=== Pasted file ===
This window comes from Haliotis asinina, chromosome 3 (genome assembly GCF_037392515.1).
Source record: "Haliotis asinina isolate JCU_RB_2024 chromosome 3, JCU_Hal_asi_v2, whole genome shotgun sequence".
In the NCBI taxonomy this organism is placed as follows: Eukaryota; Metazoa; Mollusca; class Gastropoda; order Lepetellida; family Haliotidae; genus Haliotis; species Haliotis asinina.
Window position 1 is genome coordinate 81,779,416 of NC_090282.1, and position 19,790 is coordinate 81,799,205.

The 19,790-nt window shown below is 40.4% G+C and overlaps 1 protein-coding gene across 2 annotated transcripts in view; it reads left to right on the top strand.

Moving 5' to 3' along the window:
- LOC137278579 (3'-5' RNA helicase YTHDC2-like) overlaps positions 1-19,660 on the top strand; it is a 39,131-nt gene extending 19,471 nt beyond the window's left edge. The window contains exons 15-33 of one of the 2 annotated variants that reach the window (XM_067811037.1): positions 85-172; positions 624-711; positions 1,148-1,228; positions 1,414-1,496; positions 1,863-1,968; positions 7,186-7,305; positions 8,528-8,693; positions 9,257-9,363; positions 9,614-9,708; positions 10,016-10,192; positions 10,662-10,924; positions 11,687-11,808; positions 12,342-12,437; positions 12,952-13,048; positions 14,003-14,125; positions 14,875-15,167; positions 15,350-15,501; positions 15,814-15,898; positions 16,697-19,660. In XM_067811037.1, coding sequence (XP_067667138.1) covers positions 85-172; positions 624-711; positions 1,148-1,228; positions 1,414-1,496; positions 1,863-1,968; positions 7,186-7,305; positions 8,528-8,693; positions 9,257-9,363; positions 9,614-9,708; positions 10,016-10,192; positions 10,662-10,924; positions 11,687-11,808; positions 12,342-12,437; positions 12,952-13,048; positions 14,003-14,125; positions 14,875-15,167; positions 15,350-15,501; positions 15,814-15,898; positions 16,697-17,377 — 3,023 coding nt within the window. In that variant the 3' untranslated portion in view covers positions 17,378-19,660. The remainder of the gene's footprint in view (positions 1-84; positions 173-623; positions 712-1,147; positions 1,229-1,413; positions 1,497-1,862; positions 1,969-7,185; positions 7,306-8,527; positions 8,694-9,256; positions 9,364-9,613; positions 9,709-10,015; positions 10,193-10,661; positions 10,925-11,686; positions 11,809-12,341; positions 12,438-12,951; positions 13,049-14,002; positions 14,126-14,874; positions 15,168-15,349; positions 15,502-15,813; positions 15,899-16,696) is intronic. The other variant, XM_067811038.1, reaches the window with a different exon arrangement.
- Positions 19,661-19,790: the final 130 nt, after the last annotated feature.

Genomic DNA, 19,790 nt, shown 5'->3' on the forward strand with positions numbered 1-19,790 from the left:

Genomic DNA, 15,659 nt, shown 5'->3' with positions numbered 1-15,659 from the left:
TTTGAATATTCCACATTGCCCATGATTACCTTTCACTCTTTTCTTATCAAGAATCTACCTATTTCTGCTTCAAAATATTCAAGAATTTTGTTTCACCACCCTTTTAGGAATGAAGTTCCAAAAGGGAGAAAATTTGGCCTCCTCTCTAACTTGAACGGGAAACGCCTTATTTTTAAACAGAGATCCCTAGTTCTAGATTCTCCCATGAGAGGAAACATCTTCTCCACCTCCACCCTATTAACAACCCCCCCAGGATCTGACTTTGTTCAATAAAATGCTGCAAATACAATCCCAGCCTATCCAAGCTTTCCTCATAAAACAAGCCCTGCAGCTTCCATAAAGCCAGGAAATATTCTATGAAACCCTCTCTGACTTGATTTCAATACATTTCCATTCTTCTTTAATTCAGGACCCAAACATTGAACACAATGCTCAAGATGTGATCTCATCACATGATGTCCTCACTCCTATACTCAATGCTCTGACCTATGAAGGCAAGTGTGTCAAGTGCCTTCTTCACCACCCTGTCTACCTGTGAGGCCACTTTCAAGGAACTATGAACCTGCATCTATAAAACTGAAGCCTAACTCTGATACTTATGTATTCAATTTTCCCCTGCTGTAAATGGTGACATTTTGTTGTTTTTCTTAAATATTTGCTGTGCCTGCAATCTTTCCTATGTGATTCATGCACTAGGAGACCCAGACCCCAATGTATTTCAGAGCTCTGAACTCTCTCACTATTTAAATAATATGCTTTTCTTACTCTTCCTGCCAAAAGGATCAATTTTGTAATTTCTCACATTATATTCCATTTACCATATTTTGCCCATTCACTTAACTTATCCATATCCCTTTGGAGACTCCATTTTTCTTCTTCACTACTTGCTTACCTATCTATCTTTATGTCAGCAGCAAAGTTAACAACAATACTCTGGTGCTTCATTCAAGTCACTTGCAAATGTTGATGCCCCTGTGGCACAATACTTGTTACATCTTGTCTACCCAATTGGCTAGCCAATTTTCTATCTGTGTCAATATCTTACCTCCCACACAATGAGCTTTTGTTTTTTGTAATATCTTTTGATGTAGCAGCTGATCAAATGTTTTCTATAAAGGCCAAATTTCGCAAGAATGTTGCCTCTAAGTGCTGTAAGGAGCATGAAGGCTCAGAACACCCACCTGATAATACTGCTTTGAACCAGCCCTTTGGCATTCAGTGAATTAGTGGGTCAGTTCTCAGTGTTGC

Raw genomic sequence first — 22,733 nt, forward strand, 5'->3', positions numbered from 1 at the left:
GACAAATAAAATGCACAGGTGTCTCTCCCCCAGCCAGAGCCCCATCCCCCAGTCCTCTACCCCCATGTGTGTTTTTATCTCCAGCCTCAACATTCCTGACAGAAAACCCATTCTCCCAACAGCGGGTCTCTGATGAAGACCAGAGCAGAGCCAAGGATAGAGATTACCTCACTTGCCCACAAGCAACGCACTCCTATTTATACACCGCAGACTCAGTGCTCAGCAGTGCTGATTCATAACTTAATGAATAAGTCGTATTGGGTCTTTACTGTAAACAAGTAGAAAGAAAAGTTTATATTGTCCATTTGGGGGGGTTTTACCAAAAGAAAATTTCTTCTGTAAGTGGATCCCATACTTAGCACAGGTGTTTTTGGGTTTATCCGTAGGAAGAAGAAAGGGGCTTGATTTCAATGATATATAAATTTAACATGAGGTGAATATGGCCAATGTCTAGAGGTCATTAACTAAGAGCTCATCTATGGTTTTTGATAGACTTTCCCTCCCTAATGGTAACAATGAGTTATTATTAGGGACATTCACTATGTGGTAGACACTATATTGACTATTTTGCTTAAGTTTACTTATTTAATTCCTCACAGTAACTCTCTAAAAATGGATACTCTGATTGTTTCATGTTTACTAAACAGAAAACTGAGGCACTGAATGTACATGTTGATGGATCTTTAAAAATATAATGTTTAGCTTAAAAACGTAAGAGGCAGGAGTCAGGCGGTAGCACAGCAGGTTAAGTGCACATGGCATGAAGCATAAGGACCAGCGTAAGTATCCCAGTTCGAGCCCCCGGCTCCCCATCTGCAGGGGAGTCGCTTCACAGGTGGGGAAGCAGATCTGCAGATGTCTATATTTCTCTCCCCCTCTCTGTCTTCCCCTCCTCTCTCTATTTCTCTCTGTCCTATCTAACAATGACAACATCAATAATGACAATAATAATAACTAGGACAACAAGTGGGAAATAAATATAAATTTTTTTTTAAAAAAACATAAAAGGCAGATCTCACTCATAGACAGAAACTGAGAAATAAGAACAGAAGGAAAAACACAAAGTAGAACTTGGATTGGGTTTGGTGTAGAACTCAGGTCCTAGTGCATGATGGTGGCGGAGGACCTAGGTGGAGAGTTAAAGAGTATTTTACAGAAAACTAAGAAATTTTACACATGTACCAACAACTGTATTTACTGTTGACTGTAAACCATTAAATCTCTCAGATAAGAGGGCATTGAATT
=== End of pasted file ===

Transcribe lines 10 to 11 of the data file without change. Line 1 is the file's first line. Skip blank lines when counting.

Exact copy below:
Genomic DNA, 15,659 nt, shown 5'->3' with positions numbered 1-15,659 from the left:
TTTGAATATTCCACATTGCCCATGATTACCTTTCACTCTTTTCTTATCAAGAATCTACCTATTTCTGCTTCAAAATATTCAAGAATTTTGTTTCACCACCCTTTTAGGAATGAAGTTCCAAAAGGGAGAAAATTTGGCCTCCTCTCTAACTTGAACGGGAAACGCCTTATTTTTAAACAGAGATCCCTAGTTCTAGATTCTCCCATGAGAGGAAACATCTTCTCCACCTCCACCCTATTAACAACCCCCCCAGGATCTGACTTTGTTCAATAAAATGCTGCAAATACAATCCCAGCCTATCCAAGCTTTCCTCATAAAACAAGCCCTGCAGCTTCCATAAAGCCAGGAAATATTCTATGAAACCCTCTCTGACTTGATTTCAATACATTTCCATTCTTCTTTAATTCAGGACCCAAACATTGAACACAATGCTCAAGATGTGATCTCATCACATGATGTCCTCACTCCTATACTCAATGCTCTGACCTATGAAGGCAAGTGTGTCAAGTGCCTTCTTCACCACCCTGTCTACCTGTGAGGCCACTTTCAAGGAACTATGAACCTGCATCTATAAAACTGAAGCCTAACTCTGATACTTATGTATTCAATTTTCCCCTGCTGTAAATGGTGACATTTTGTTGTTTTTCTTAAATATTTGCTGTGCCTGCAATCTTTCCTATGTGATTCATGCACTAGGAGACCCAGACCCCAATGTATTTCAGAGCTCTGAACTCTCTCACTATTTAAATAATATGCTTTTCTTACTCTTCCTGCCAAAAGGATCAATTTTGTAATTTCTCACATTATATTCCATTTACCATATTTTGCCCATTCACTTAACTTATCCATATCCCTTTGGAGACTCCATTTTTCTTCTTCACTACTTGCTTACCTATCTATCTTTATGTCAGCAGCAAAGTTAACAACAATACTCTGGTGCTTCATTCAAGTCACTTGCAAATGTTGATGCCCCTGTGGCACAATACTTGTTACATCTTGTCTACCCAATTGGCTAGCCAATTTTCTATCTGTGTCAATATCTTACCTCCCACACAATGAGCTTTTGTTTTTTGTAATATCTTTTGATGTAGCAGCTGATCAAATGTTTTCTATAAAGGCCAAATTTCGCAAGAATGTTGCCTCTAAGTGCTGTAAGGAGCATGAAGGCTCAGAACACCCACCTGATAATACTGCTTTGAACCAGCCCTTTGGCATTCAGTGAATTAGTGGGTCAGTTCTCAGTGTTGC